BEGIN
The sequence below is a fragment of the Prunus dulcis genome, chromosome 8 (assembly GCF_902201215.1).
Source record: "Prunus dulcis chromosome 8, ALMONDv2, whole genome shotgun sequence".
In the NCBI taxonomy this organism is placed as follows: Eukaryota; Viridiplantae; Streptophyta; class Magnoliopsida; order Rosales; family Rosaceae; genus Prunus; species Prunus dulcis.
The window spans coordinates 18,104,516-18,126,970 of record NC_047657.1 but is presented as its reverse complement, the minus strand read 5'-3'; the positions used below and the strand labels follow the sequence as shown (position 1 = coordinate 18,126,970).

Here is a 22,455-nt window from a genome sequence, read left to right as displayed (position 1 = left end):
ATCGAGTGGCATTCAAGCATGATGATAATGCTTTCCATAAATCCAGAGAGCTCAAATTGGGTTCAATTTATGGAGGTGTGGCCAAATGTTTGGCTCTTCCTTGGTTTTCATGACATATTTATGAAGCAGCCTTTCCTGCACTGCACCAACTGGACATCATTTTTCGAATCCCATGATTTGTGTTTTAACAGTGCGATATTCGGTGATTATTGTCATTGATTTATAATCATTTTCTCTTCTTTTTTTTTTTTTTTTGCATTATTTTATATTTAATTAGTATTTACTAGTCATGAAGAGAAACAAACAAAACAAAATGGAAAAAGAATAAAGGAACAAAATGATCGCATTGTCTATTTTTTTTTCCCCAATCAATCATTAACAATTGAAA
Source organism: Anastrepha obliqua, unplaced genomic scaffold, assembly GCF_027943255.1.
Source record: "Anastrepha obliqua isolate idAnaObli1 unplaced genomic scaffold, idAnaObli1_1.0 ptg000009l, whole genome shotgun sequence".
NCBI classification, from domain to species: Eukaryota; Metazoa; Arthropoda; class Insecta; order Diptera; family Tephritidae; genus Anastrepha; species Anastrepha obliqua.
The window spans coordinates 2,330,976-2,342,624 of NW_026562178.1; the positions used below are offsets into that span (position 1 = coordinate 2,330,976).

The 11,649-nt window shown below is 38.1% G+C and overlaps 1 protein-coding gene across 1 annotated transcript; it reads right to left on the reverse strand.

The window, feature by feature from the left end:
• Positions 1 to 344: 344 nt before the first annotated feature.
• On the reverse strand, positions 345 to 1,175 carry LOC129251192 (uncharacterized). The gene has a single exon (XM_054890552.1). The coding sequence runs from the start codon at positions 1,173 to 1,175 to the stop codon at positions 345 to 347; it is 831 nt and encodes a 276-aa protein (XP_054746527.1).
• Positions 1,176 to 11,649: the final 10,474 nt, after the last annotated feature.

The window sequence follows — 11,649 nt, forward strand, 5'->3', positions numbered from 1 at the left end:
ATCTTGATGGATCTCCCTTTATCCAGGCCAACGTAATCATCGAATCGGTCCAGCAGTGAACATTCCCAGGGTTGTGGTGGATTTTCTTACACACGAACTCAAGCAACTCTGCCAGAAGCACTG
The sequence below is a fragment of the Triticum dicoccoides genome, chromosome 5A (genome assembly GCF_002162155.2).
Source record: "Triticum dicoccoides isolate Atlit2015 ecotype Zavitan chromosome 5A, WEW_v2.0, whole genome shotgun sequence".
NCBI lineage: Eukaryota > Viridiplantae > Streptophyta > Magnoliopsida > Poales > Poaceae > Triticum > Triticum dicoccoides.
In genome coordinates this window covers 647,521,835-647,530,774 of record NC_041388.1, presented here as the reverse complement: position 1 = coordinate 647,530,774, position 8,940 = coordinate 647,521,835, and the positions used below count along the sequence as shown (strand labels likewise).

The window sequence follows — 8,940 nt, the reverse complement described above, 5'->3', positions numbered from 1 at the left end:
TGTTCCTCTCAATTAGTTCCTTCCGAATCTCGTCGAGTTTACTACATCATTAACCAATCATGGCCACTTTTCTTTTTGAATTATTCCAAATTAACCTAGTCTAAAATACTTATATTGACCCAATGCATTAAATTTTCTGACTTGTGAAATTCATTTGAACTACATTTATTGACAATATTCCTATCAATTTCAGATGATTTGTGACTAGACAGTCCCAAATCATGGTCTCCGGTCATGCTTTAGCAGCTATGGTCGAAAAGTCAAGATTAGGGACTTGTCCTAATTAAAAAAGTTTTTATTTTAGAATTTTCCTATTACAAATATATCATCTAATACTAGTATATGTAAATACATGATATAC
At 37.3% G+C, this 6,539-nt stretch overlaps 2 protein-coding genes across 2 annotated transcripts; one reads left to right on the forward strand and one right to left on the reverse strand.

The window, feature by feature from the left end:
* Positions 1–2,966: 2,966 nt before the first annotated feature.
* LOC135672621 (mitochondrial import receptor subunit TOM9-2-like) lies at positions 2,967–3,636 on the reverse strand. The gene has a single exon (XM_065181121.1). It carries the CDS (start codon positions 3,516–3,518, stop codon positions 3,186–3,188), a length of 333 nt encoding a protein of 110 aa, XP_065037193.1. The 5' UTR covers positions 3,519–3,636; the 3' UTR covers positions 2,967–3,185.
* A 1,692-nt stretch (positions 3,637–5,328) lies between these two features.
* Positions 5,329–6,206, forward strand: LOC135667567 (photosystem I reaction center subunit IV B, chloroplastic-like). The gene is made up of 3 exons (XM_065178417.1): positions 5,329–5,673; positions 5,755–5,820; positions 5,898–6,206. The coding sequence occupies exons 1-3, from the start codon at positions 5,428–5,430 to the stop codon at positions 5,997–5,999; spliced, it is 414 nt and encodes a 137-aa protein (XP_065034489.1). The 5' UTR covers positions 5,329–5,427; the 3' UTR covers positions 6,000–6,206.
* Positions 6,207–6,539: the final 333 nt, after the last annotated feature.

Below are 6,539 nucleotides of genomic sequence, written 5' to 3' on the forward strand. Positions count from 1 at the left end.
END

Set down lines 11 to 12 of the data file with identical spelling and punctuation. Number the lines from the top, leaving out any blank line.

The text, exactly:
The 11,649-nt window shown below is 38.1% G+C and overlaps 1 protein-coding gene across 1 annotated transcript; it reads right to left on the reverse strand.

The window, feature by feature from the left end: